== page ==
Beowulf: the Native English Hero
A true hero does not fear death but instead risks all that he is for what he believes to be right, moral, and just. In England’s national folk epic Beowulf, Beowulf is the epitome of the native English hero. He possesses unconditional loyalty, great bravery, and a strong desire for fame. Comitatus, very important in Beowulf’s time, is the bond between the warrior and his lord. Beowulf demonstrates this by how loyal he is to his leader. He is not only loyal to his leader; he is loyal to his kin and his companions as well.
He also shows this when he helps the kingdom his father served. Furthermore, Beowulf’s defeat over Grendel and Grendel’s mother validates his bravery. Initially, Beowulf lives his life with a sole desire for his name to live on after death. His strong ambition for fame influences his heroic actions. In conclusion, themes can be defined as the fundamental and often universal ideas explored in a literary work. As Beowulf is essentially a record of heroic deeds, the concept of identity is clearly central to the poem.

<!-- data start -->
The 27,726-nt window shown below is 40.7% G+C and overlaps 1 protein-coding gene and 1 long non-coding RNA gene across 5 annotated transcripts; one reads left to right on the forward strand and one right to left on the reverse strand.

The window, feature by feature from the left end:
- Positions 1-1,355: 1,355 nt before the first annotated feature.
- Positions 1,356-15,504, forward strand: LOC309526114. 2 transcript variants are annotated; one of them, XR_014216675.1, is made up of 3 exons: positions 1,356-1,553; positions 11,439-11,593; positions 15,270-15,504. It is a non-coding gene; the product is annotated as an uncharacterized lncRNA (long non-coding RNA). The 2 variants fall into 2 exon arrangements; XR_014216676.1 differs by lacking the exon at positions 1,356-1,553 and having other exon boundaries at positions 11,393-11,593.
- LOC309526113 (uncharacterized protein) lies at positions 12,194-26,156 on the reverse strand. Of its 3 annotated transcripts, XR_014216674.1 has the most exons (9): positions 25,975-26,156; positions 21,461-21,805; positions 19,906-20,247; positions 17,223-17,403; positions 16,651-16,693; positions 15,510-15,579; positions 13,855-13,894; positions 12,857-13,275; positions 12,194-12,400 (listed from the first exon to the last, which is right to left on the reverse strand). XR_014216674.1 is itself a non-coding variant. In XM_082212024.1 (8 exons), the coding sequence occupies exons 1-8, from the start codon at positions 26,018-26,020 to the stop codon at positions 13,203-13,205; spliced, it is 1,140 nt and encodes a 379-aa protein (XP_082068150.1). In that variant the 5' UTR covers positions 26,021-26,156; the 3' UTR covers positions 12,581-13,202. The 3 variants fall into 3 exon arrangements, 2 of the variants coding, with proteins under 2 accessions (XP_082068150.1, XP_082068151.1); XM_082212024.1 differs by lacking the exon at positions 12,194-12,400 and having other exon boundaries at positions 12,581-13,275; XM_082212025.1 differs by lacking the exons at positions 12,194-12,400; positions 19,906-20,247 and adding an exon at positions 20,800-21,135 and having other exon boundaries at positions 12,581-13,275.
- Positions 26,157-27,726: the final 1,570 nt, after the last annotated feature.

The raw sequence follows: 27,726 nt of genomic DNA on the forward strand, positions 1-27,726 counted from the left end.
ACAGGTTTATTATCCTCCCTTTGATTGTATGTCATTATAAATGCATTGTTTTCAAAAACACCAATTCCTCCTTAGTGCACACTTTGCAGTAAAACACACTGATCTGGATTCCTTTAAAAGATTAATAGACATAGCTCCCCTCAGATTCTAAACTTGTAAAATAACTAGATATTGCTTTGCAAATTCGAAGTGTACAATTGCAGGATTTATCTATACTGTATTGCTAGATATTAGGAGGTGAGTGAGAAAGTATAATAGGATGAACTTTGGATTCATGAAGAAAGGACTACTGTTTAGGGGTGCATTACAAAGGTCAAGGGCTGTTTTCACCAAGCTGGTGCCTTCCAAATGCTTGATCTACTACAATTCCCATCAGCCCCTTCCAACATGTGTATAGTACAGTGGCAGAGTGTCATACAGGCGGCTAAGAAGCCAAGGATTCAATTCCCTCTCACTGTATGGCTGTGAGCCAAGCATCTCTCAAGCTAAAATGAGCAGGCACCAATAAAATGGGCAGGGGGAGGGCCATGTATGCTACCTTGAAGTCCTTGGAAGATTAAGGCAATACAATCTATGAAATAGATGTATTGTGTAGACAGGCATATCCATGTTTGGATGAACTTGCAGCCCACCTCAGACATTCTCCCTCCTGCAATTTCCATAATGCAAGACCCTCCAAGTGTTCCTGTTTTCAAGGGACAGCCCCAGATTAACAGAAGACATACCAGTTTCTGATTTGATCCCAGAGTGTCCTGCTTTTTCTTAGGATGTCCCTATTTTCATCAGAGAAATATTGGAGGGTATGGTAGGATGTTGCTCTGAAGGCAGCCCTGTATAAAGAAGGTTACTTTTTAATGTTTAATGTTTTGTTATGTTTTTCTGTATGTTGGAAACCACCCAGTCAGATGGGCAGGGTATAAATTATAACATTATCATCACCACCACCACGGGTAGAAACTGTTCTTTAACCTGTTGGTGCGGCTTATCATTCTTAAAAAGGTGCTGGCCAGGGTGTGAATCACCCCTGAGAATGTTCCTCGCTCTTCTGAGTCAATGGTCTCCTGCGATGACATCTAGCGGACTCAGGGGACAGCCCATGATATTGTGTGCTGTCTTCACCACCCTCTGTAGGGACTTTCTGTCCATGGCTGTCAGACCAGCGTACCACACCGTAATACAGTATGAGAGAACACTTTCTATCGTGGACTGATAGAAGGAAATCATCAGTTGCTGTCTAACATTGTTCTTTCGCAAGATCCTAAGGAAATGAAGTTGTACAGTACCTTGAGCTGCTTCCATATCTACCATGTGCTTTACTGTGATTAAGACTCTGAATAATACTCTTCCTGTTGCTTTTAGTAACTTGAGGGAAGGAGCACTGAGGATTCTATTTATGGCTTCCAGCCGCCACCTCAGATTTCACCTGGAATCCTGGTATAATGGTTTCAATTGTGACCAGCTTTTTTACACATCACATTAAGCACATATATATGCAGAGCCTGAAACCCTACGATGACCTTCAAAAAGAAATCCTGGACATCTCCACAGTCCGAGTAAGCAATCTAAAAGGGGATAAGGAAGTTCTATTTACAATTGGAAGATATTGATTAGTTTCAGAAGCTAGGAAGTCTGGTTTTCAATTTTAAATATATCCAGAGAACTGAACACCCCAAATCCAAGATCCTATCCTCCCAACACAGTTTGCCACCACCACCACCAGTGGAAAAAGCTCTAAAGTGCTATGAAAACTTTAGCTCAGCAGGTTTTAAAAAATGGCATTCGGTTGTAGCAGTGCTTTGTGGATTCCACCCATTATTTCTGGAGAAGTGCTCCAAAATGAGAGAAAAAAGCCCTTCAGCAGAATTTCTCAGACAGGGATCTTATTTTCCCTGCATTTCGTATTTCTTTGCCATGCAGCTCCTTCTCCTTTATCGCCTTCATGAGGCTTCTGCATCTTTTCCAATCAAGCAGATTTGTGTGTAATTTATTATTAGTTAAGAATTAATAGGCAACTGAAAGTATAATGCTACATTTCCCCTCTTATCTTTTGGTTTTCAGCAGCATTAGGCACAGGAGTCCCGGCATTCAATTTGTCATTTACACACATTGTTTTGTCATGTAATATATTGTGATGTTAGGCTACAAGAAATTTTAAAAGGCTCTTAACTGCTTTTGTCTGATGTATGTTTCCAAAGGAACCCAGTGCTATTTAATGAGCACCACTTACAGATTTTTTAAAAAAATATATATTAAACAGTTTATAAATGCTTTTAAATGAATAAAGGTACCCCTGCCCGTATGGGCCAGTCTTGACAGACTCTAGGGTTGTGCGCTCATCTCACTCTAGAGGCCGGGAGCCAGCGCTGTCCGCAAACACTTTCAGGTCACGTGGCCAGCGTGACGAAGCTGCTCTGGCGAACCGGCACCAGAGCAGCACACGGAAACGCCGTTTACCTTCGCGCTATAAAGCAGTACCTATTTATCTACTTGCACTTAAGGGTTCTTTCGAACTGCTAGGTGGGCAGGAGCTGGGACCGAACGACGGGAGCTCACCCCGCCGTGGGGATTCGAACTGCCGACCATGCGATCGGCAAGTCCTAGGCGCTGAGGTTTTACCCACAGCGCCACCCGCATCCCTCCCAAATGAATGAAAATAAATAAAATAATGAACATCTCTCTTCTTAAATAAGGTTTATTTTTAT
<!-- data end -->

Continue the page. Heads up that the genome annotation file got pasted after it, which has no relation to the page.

The opening passages introduce the reader to a world where every male figure is known as his father’s son. This concern with family history is so prominent because of the poem’s emphasis on kinship bonds. Characters take pride in ancestors who have acted valiantly; therefore, they attempt to live up to the same standards. While Beowulf’s pagan warrior culture seems not to have a concept of the afterlife, it sees fame as a way of ensuring that an individual’s memory will continue on after death: an understandable preoccupation in a world where death seems to always be knocking at the door.